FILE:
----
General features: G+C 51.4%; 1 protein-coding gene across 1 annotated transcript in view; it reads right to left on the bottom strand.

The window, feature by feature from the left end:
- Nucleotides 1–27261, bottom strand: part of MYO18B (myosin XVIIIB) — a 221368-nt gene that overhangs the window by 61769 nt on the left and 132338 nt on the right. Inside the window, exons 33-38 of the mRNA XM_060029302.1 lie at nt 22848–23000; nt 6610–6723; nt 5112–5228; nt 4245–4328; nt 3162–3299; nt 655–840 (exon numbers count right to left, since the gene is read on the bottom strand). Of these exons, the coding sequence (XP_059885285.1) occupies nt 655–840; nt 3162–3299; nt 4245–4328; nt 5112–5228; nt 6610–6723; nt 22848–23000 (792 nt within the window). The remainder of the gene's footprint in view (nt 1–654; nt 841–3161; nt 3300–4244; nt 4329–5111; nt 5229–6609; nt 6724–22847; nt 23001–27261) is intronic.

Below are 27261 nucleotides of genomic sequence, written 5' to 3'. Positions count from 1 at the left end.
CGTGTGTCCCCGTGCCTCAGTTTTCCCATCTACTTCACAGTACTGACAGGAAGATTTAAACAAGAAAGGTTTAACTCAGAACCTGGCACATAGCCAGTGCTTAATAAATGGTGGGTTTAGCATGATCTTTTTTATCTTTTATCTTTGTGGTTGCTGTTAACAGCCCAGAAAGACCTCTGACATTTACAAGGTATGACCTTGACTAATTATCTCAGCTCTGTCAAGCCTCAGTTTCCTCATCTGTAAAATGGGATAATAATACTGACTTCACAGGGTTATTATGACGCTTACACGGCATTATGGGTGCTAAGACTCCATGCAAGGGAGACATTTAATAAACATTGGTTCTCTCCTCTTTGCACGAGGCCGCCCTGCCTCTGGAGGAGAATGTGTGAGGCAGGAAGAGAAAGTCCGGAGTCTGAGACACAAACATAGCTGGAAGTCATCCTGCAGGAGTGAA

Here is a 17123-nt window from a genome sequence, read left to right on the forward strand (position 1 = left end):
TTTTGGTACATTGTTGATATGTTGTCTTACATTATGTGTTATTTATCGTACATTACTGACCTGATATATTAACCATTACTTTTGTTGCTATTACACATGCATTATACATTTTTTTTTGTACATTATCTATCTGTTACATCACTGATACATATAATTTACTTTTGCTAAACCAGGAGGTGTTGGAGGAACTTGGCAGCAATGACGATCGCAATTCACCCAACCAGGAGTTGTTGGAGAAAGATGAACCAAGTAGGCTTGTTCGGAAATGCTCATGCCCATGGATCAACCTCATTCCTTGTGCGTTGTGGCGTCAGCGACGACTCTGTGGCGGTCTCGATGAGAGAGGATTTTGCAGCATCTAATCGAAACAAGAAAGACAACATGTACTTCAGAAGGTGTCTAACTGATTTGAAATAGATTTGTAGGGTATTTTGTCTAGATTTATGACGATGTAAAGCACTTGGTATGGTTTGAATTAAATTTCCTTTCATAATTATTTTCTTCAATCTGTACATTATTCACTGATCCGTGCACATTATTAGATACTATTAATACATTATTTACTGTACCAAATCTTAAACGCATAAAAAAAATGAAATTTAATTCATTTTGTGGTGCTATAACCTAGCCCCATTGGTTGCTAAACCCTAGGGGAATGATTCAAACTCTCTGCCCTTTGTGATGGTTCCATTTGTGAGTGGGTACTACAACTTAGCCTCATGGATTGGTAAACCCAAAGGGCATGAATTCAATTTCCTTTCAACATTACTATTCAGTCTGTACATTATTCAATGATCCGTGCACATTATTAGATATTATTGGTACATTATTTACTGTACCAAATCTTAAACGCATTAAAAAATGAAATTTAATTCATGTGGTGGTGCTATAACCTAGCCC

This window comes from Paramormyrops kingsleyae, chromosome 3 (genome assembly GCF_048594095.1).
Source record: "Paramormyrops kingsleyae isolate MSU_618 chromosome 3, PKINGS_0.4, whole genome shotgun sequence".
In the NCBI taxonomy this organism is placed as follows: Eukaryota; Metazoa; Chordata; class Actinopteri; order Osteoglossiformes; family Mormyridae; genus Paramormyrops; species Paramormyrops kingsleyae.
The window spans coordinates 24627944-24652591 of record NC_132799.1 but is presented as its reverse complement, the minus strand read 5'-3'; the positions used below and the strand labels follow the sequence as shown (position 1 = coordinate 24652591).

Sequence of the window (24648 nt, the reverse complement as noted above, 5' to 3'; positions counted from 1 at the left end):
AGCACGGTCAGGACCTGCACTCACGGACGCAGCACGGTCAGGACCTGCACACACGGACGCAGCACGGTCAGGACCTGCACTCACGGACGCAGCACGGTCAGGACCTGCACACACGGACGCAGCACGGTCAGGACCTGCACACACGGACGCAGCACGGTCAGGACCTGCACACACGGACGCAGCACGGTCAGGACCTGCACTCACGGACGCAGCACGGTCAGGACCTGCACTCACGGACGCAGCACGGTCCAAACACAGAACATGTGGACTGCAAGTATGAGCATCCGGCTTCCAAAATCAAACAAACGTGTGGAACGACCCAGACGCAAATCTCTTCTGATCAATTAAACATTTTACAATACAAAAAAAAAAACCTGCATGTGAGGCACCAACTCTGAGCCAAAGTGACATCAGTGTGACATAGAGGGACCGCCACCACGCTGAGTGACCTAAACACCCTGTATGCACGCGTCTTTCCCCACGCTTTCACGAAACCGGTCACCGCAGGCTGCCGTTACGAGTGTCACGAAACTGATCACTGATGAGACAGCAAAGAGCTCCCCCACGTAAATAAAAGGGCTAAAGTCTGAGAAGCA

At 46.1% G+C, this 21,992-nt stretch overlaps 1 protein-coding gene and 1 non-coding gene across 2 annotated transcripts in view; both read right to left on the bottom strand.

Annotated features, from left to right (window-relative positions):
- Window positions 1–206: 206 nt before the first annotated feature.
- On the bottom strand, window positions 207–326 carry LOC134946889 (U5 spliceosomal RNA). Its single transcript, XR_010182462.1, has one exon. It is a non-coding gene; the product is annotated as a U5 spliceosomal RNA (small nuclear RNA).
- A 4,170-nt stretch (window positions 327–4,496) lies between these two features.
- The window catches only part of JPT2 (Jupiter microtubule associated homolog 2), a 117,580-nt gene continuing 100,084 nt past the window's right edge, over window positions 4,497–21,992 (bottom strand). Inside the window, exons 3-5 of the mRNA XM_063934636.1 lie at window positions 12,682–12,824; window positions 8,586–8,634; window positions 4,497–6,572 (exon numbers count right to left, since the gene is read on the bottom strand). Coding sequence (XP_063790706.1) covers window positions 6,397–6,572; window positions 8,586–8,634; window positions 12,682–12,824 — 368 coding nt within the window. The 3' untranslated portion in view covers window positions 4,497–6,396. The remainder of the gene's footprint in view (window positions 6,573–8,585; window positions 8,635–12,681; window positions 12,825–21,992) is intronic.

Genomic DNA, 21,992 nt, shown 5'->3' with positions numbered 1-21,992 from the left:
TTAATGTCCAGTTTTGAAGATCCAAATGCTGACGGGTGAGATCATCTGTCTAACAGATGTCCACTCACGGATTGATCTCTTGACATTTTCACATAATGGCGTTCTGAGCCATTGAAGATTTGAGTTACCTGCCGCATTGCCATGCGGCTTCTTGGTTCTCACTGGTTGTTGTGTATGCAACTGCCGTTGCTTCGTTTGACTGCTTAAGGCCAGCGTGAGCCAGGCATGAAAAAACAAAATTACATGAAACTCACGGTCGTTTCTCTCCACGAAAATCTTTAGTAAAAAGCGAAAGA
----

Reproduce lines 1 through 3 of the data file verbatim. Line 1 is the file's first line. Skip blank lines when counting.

General features: G+C 51.4%; 1 protein-coding gene across 1 annotated transcript in view; it reads right to left on the bottom strand.

The window, feature by feature from the left end:
- Nucleotides 1–27261, bottom strand: part of MYO18B (myosin XVIIIB) — a 221368-nt gene that overhangs the window by 61769 nt on the left and 132338 nt on the right. Inside the window, exons 33-38 of the mRNA XM_060029302.1 lie at nt 22848–23000; nt 6610–6723; nt 5112–5228; nt 4245–4328; nt 3162–3299; nt 655–840 (exon numbers count right to left, since the gene is read on the bottom strand). Of these exons, the coding sequence (XP_059885285.1) occupies nt 655–840; nt 3162–3299; nt 4245–4328; nt 5112–5228; nt 6610–6723; nt 22848–23000 (792 nt within the window). The remainder of the gene's footprint in view (nt 1–654; nt 841–3161; nt 3300–4244; nt 4329–5111; nt 5229–6609; nt 6724–22847; nt 23001–27261) is intronic.